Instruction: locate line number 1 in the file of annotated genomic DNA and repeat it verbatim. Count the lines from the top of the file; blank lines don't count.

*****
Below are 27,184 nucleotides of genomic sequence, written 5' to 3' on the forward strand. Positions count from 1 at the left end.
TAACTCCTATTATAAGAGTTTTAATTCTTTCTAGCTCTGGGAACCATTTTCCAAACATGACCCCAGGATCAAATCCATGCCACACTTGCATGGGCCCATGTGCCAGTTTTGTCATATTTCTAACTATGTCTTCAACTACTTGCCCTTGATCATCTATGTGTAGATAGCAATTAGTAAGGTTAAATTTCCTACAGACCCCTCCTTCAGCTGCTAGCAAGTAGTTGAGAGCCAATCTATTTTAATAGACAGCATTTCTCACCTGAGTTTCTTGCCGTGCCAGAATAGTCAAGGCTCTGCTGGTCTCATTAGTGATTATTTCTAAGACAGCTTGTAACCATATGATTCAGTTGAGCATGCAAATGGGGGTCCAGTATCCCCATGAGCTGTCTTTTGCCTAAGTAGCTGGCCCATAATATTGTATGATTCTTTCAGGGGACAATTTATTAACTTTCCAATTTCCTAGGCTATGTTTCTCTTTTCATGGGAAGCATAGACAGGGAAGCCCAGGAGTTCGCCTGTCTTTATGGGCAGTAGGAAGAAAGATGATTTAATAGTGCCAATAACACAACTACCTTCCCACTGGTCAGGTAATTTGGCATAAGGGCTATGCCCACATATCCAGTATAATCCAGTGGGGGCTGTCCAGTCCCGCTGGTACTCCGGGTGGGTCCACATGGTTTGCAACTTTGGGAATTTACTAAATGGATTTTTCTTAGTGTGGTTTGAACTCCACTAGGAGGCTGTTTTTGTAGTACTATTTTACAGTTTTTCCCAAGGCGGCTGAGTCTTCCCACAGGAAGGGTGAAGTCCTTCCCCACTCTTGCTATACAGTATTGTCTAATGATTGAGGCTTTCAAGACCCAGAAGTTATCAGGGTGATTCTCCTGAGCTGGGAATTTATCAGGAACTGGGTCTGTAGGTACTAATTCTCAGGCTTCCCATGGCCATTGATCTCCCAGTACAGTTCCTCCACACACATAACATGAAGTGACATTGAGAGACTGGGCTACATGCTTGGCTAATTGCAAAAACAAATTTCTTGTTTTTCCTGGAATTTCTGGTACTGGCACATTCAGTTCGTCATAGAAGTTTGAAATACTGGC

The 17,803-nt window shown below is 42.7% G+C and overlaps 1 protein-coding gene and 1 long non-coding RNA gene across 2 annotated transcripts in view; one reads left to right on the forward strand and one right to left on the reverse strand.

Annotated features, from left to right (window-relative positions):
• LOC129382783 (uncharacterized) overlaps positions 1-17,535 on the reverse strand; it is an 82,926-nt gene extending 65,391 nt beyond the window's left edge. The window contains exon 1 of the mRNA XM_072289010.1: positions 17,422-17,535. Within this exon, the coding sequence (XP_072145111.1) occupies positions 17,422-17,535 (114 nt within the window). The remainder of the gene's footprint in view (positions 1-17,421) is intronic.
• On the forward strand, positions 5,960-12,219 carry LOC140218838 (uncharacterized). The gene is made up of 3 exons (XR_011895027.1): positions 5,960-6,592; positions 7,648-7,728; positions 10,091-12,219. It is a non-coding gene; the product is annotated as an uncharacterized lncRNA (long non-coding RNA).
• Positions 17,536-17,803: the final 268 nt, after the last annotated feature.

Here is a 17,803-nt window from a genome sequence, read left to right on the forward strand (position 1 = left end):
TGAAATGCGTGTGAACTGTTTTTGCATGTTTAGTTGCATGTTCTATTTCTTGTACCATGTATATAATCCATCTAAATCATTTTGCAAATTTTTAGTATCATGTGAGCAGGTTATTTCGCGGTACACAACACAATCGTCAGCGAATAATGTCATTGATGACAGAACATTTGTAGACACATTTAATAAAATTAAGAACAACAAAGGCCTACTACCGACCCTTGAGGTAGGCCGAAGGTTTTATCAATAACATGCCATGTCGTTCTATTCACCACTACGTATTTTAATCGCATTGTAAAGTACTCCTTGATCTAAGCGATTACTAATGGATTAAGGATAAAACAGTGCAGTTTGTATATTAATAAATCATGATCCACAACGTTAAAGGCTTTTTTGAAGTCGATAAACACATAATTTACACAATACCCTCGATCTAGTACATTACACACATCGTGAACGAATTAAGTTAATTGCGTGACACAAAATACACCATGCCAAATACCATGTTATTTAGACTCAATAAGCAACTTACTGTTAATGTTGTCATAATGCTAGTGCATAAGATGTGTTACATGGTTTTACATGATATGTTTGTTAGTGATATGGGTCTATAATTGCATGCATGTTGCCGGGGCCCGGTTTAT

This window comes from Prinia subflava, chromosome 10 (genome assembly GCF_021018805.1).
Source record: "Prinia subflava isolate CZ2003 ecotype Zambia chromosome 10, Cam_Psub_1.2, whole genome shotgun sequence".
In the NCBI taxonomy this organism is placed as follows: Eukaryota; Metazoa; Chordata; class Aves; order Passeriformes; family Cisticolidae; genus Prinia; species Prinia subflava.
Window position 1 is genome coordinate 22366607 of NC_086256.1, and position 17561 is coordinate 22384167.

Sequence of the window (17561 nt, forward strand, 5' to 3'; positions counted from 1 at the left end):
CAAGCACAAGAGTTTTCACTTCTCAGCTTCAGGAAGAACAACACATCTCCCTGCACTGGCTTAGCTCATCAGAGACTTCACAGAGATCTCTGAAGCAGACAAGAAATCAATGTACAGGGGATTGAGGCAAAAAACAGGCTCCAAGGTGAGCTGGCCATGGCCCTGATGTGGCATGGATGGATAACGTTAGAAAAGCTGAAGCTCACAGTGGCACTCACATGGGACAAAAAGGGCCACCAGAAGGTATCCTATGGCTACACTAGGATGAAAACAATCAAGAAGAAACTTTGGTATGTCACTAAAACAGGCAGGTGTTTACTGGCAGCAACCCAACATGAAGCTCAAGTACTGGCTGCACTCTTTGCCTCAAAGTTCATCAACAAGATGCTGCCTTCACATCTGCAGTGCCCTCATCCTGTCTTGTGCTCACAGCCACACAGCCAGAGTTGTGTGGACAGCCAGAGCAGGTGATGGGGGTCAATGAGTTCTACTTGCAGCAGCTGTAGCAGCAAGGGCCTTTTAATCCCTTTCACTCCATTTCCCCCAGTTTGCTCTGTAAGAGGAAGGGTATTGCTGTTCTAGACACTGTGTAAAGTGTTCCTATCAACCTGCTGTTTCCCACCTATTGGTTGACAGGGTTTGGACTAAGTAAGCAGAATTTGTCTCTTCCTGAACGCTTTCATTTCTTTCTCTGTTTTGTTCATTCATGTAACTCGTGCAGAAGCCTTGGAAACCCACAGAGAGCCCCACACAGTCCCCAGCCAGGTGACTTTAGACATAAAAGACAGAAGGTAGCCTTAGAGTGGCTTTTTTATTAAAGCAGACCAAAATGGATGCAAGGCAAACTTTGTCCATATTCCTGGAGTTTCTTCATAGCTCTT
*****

Below are 27,184 nucleotides of genomic sequence, written 5' to 3' on the forward strand. Positions count from 1 at the left end.